What's the Point?02 Apr 2015 | by Scott Nesbitt
Sometimes, you run into an article or essay that strikes a chord with you. Sometimes, you run into one that leaves you shaking your head.
In the latter category is an article published in August of last year about a man named Nicholas Felton. Felton quantified all of the communication he had during 2013. Yes, all of them. Email, SMS, postal mail. And his conversations. He:
pulled out his phone and tracked the occurrence, measuring the conversation’s length, where it occurred, and, most bogglingly, all the subjects discussed.
Felton put forward a monumental effort to do that. The infographics he created (Felton’s a graphic designer) were impressive. As was the all of the information he mined and displayed in those infographics. Like what? How about:
- 4,572 salutations and 2,833 pleasantries used
- 3,108 conversations with non-verbal components
- 1,670 conversations
- 126,550 unique words recorded
But I really have to ask What was the point?
By analyzing all of the data that he collected, will Felton have better or more efficient and effective conversations in the future? Will he grow closer to others? Will he focus more on one channel of communication? Will he deepen his conversations? Will he pull out pithy nuggets that he can use again, in some other form?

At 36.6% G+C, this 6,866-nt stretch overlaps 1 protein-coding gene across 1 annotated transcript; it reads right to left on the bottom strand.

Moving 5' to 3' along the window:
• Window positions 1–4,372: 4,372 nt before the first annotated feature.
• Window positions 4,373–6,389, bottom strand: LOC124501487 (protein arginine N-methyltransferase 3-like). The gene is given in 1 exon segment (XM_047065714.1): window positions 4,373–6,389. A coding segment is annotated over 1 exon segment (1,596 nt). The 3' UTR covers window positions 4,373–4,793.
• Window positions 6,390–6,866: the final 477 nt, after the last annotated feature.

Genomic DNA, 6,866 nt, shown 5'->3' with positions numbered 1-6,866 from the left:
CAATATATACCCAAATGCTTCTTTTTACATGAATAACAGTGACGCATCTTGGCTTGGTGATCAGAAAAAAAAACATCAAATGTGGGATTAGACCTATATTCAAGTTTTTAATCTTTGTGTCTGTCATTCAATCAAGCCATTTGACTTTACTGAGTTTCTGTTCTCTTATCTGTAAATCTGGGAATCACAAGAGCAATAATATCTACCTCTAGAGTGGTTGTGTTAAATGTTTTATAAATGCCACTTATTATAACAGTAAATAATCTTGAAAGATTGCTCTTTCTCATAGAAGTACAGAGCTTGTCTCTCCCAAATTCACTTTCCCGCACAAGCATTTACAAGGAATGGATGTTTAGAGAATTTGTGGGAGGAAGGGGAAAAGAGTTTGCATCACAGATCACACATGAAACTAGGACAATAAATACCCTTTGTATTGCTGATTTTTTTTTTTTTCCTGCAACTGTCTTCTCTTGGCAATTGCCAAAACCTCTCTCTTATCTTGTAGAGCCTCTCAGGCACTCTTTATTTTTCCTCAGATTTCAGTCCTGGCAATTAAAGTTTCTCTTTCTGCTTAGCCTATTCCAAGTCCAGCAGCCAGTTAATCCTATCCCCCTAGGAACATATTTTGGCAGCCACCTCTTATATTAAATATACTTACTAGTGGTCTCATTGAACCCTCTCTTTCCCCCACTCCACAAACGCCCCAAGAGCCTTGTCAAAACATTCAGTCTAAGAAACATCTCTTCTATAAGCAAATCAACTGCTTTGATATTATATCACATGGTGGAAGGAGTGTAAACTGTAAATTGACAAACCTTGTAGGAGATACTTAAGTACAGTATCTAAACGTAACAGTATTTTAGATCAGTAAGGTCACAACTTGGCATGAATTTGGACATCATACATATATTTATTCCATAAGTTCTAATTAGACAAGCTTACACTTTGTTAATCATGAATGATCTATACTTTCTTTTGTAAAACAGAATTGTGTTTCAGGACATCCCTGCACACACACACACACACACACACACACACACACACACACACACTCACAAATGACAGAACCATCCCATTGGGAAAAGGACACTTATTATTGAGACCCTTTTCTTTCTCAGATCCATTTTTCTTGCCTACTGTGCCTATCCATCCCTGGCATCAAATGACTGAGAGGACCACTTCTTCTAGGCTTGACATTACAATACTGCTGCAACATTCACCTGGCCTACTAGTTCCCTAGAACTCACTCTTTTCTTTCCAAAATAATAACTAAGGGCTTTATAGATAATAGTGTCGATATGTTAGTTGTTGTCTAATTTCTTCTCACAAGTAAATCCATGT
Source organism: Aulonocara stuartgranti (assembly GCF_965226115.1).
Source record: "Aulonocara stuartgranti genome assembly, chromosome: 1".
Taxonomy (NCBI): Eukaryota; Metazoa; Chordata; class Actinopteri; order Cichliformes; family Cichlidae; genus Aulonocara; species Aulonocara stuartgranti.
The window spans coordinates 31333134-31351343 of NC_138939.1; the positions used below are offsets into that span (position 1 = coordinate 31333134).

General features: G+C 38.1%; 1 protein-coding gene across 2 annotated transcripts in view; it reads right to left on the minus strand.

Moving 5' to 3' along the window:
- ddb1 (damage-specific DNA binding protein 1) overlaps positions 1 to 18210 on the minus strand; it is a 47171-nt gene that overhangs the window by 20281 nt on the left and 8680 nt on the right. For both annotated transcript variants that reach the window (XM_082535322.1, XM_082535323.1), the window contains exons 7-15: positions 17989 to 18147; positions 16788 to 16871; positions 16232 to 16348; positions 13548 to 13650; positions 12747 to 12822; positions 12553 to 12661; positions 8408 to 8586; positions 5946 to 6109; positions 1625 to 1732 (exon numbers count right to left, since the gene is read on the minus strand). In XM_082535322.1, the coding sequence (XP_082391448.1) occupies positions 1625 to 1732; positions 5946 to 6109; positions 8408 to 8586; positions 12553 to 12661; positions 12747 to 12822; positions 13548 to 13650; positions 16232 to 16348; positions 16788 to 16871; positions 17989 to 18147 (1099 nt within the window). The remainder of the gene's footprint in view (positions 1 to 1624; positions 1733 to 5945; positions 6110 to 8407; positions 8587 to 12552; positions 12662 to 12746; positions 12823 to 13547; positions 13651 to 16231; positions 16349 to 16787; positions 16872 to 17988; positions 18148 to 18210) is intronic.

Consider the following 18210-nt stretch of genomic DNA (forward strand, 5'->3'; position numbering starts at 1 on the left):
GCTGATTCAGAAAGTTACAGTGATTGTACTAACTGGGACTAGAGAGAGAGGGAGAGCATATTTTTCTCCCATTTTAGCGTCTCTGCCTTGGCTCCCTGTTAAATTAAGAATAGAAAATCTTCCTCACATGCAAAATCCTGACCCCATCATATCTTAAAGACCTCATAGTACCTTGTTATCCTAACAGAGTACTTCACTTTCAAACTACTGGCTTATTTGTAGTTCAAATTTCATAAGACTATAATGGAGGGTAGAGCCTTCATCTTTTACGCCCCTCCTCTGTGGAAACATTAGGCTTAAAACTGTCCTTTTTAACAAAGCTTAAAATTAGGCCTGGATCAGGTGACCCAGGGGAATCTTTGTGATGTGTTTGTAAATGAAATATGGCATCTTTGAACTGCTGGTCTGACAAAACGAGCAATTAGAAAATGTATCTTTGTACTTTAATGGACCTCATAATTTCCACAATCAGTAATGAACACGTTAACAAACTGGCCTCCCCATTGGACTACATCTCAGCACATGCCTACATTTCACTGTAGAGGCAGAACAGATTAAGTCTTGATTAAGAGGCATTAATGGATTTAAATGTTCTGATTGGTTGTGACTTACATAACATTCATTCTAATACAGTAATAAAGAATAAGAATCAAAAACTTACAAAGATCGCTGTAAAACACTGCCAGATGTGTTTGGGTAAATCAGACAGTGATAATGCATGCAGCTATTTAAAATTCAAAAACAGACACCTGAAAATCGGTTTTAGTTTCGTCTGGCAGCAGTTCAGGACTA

I can’t see any of that happening.
What do those numbers that Felton derived mean in practical terms? I don’t think the data that he collected and recorded can quantify the quality of the interactions that he had. I’ve had long conversations with people, conversations that led to nothing. But those conversations were enjoyable because I was communicating with interesting people who I liked and with whom I was at ease. I didn’t come to any profound conclusion about the ethical structure of the universe, but I felt better after having had those conversations.
In practical terms, was all the time and effort that Felton spent collecting and collating and analyzing and visualizing that data worth it? Or could that time and effort have been channeled into something else that could potentially be more worthwhile?
Data can be useful. But it’s not the be all, end all. So much lies beneath data that even best analysis and mining tools can’t come close to touching it. What lies beneath is the human factor.
Do you want to live a better life? Then focus on your life. Do things. Make changes. Live. Don’t become a slave to data. Don’t expect the data to provide you with some truth or path. That lies within you.Thoughts? Let's start a conversation on Twitter.
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